Cons: takes more time to learn, less accessible for undergrads than other programs


 StatsCloud is cloud-based, but provides many of the functions found on other systems

Pros: cloud-based and in-browser, so it runs on tablets/Chromebooks in addition to Windows/Mac computers; can export to R; seems to be accessible to students

Cons: a new product, so it’s unclear how it will evolve or be supported; current free version is (somewhat) limited

Whiteboard and Notebook Display Tricks

We’ve learned of various ways to share a whiteboard, notebook or other content while on Zoom. These include:

  • Share Tablet with Stylus.  If you have a tablet and stylus you can connect it directly to zoom, then share its screen and allow participants to see everything you write or draw.  See detailed explanation here.
  • Share Notebook with Phone Camera.  Here you raid your pantry for a pair of cans that will hold your phone over a notebook as you write.  Install Zoom on the phone and join the meeting, then ‘share’ the camera to participants. If you have an iPhone you can share the phone camera via a wired or wireless connection (see here). You could even record the Zoom session and thus make a permanent, shared record of what you wrote and explained.  Here is one version of this approach:
  • View Whiteboard, Lab, or Studio Situation with Laptop, Camera, or Phone.  Here Suzanne Amador-Kane uses an artist’s easel, large whiteboard, and house-bound spouse to demonstrate how to broadcast or record a lecture.  Here also is another version of this done with two devices.

Pros:   Gets the job done.

Cons:  Some solutions require multiple devices. Hacks can be unstable (in all ways).  Tricky to avoid audio feedback problems.

Peer Review with Google Docs

Students can review and comment on each other’s work with Google docs, which offers tools for side bar comments and also a ‘suggesting’ mode that allows them to propose revisions to prose, etc.  If you expect, for instance, students to save drafts (with comments) it will be a good idea to make periodic Word versions (which preserve all comments) for further reference. 

Pros: Free, extensive editing tools means that drafts and revisions can easily be saved as Word or PDF documents with full apparatus or special symbols and formatting.

Cons:  Bryn Mawr students will need to sign up for Google accounts and they will need to have user names you can recoginze if they are commenting on drafts or other documents.  If student authors are too quick to “accept” suggestions or “resolve” comments it might be difficult to track the process of review and revision.

Zoom Breakout Rooms

Breakout rooms allow you to split your Zoom meeting in up to 50 separate sessions. The meeting host can choose to split the participants of the meeting into these separate sessions automatically or manually, and can switch between sessions at any time.

Some additional tips:

  • Breakout groups have their own private chat and whiteboard; they can save the whiteboard to PDF or JPG 
    • Pro: it is a private workspace
    • Con: it is not easy for the professor to see/save/share group work with others unless they pop into the group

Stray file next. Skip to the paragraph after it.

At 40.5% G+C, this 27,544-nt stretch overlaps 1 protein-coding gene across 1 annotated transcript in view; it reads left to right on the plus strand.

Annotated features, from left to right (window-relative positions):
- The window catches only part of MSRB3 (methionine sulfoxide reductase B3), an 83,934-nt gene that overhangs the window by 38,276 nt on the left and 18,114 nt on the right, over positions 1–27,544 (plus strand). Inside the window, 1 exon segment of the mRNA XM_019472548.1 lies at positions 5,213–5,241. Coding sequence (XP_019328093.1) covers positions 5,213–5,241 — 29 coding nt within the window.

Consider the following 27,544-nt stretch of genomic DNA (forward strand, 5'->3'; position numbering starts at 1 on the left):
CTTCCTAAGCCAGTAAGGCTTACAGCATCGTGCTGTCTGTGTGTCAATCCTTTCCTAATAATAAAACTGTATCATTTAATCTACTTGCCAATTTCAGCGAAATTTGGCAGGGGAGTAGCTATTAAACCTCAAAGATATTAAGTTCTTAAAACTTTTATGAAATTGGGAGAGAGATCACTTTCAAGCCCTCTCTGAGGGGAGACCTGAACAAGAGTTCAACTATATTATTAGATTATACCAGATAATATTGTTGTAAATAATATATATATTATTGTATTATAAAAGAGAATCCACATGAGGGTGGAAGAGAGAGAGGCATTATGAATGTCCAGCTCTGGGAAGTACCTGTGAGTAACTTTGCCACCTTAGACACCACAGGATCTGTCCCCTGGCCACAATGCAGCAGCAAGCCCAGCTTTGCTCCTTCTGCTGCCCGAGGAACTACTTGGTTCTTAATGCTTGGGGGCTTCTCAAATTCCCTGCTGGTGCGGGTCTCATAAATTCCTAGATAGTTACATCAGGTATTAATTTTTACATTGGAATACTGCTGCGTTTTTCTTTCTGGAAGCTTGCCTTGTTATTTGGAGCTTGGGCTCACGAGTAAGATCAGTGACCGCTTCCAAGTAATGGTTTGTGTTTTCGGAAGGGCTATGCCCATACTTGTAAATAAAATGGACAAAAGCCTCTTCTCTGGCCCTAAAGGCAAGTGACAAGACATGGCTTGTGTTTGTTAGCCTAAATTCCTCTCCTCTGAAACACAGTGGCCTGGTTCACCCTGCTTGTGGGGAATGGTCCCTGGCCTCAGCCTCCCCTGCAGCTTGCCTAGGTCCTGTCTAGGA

• Alternative: have students post into a shared google doc that prof can also see even if they’re not “in the room”
  • Use cases vary, but group size of 5 or under often works best – small enough so everyone can contribute and be heard
  • Allowing Zoom to do random group assignment is easiest way to quickly group students for discussion/reflection
  • Pre-assigning groups takes some setup but once done, the groups can be standing for repeated use in subsequent class sessions
  • The instructor/facilitator can send broadcast messages to all groups
  • Group members can use “ask for help” button to call the professor
  • If a big number of groups are used, it is helpful to have a student or other co-host facilitate group management – to the “con” noted above, it can take some manual shuffling to move students from one to another

Pros: Allows for discrete, smaller discussion groups within Zoom sessions for meeting participants to discuss individual topics.

Cons: Completely silos users into their assigned room and requires the host to actively manage which room they are in without any easy way for students to move around easily. Breakout rooms are not included in the primary recording for the meeting. 

Expert: Alex Savoth, Charles Woodard

Groups in Moodle

Moodle will allow you to organize students into groups in Moodle for smaller discussions and other activities.  You can have group assignments, so that several students work together on a single project. Written assignment can be crafted within Moodle (with the text editor) or uploaded as a finished PDF or other document.  Note: there is a file size limit of 20 Mb for assignments uploaded by students. Audio or video assignments of more than a minute or so, should be uploaded to a separate cloud service (Panopto, Google, Box, etc.).

Pros: If you are using Moodle, this lets you facilitate group work in almost any activity. 

Cons: If you are using multiple group configurations within your course, along with groups in the gradebook, you need to use the “groupings” option. This is not hard, but if fail to add groupings, your gradebook won’t reflect the group grades correctly.

Expert: Sharon Strauss